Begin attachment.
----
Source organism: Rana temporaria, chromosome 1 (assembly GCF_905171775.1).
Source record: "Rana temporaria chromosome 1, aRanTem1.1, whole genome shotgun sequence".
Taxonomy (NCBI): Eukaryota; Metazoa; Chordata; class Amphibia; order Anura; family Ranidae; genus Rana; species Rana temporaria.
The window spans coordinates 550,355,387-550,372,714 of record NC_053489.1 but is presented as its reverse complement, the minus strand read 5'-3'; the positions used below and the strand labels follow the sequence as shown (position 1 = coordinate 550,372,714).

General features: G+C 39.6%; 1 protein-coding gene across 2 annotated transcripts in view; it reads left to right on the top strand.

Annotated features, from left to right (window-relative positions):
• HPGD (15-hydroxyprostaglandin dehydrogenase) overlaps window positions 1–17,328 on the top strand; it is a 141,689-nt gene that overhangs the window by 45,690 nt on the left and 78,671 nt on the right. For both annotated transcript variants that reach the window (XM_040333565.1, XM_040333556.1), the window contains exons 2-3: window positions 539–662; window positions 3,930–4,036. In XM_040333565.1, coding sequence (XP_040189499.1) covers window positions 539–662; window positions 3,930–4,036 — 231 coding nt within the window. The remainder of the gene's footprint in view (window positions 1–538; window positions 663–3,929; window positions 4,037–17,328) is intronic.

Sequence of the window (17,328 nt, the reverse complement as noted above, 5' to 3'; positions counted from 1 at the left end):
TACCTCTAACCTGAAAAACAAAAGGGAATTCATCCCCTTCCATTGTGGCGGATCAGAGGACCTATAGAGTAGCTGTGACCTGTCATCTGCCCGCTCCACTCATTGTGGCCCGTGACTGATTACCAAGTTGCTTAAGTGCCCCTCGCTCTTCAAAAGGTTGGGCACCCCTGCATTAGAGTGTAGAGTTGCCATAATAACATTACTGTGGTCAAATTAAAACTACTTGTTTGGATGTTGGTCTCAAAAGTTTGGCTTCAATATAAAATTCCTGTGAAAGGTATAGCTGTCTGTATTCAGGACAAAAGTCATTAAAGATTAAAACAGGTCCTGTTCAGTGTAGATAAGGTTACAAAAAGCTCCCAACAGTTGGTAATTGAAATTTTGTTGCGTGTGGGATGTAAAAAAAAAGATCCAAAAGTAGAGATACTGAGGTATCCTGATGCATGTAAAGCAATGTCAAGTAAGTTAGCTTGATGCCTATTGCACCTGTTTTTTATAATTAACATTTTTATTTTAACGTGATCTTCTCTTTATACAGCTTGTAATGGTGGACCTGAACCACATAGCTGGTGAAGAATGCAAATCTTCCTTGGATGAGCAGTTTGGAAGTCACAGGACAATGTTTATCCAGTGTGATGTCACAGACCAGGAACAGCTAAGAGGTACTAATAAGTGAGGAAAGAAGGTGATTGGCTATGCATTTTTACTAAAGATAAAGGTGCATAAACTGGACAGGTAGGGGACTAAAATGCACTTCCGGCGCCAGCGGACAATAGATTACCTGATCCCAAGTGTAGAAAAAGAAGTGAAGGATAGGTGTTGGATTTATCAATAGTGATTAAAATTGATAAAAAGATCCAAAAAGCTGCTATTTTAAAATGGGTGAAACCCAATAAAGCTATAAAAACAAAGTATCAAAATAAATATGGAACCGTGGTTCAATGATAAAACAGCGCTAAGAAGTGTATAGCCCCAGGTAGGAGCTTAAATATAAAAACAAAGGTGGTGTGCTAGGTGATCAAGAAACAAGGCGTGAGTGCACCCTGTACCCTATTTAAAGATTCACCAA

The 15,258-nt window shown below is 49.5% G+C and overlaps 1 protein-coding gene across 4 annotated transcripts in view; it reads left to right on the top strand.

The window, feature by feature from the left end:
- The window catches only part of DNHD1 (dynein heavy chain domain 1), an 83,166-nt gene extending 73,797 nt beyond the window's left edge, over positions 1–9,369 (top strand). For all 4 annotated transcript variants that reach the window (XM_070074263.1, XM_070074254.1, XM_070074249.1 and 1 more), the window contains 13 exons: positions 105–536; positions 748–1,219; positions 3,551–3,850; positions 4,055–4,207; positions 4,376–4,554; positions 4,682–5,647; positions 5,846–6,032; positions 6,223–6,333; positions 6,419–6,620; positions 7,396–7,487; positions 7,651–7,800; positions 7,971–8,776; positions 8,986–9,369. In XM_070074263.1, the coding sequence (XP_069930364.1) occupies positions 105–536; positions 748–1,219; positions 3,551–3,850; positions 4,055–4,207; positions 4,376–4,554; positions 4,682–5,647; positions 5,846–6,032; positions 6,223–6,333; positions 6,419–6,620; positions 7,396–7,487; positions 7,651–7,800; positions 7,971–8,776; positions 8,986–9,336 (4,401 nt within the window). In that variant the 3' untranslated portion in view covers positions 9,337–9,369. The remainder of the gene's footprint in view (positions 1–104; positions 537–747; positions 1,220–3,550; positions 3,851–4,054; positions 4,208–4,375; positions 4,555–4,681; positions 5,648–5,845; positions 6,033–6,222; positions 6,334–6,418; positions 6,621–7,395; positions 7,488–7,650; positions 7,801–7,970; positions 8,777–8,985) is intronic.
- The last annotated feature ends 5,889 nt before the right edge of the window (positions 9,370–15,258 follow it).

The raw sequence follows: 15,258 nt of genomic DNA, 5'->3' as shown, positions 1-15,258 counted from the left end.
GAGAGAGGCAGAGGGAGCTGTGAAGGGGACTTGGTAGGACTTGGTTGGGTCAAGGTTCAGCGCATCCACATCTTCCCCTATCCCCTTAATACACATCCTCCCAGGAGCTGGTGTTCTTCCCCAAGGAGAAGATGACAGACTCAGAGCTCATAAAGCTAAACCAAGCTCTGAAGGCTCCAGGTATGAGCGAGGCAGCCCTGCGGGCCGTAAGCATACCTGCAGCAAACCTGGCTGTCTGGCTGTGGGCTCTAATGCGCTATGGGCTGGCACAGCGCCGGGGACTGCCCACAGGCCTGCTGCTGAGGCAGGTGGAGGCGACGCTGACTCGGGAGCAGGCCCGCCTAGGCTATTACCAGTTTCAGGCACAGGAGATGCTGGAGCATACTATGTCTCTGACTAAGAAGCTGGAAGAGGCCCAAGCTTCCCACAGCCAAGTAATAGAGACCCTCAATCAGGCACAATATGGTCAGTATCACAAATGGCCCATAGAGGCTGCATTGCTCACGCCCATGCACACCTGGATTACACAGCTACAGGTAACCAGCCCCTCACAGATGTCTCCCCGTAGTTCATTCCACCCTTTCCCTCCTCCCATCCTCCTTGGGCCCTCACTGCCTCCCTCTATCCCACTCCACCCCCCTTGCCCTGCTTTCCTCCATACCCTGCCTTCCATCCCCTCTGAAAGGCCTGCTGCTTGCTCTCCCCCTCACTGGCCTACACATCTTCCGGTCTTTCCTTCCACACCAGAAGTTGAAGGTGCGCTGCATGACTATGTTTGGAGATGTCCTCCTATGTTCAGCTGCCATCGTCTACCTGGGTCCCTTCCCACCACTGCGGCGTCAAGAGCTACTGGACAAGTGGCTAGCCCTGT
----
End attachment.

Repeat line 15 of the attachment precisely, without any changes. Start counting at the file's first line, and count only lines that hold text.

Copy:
GAGAGAGGCAGAGGGAGCTGTGAAGGGGACTTGGTAGGACTTGGTTGGGTCAAGGTTCAGCGCATCCACATCTTCCCCTATCCCCTTAATACACATCCTCCCAGGAGCTGGTGTTCTTCCCCAAGGAGAAGATGACAGACTCAGAGCTCATAAAGCTAAACCAAGCTCTGAAGGCTCCAGGTATGAGCGAGGCAGCCCTGCGGGCCGTAAGCATACCTGCAGCAAACCTGGCTGTCTGGCTGTGGGCTCTAATGCGCTATGGGCTGGCACAGCGCCGGGGACTGCCCACAGGCCTGCTGCTGAGGCAGGTGGAGGCGACGCTGACTCGGGAGCAGGCCCGCCTAGGCTATTACCAGTTTCAGGCACAGGAGATGCTGGAGCATACTATGTCTCTGACTAAGAAGCTGGAAGAGGCCCAAGCTTCCCACAGCCAAGTAATAGAGACCCTCAATCAGGCACAATATGGTCAGTATCACAAATGGCCCATAGAGGCTGCATTGCTCACGCCCATGCACACCTGGATTACACAGCTACAGGTAACCAGCCCCTCACAGATGTCTCCCCGTAGTTCATTCCACCCTTTCCCTCCTCCCATCCTCCTTGGGCCCTCACTGCCTCCCTCTATCCCACTCCACCCCCCTTGCCCTGCTTTCCTCCATACCCTGCCTTCCATCCCCTCTGAAAGGCCTGCTGCTTGCTCTCCCCCTCACTGGCCTACACATCTTCCGGTCTTTCCTTCCACACCAGAAGTTGAAGGTGCGCTGCATGACTATGTTTGGAGATGTCCTCCTATGTTCAGCTGCCATCGTCTACCTGGGTCCCTTCCCACCACTGCGGCGTCAAGAGCTACTGGACAAGTGGCTAGCCCTGT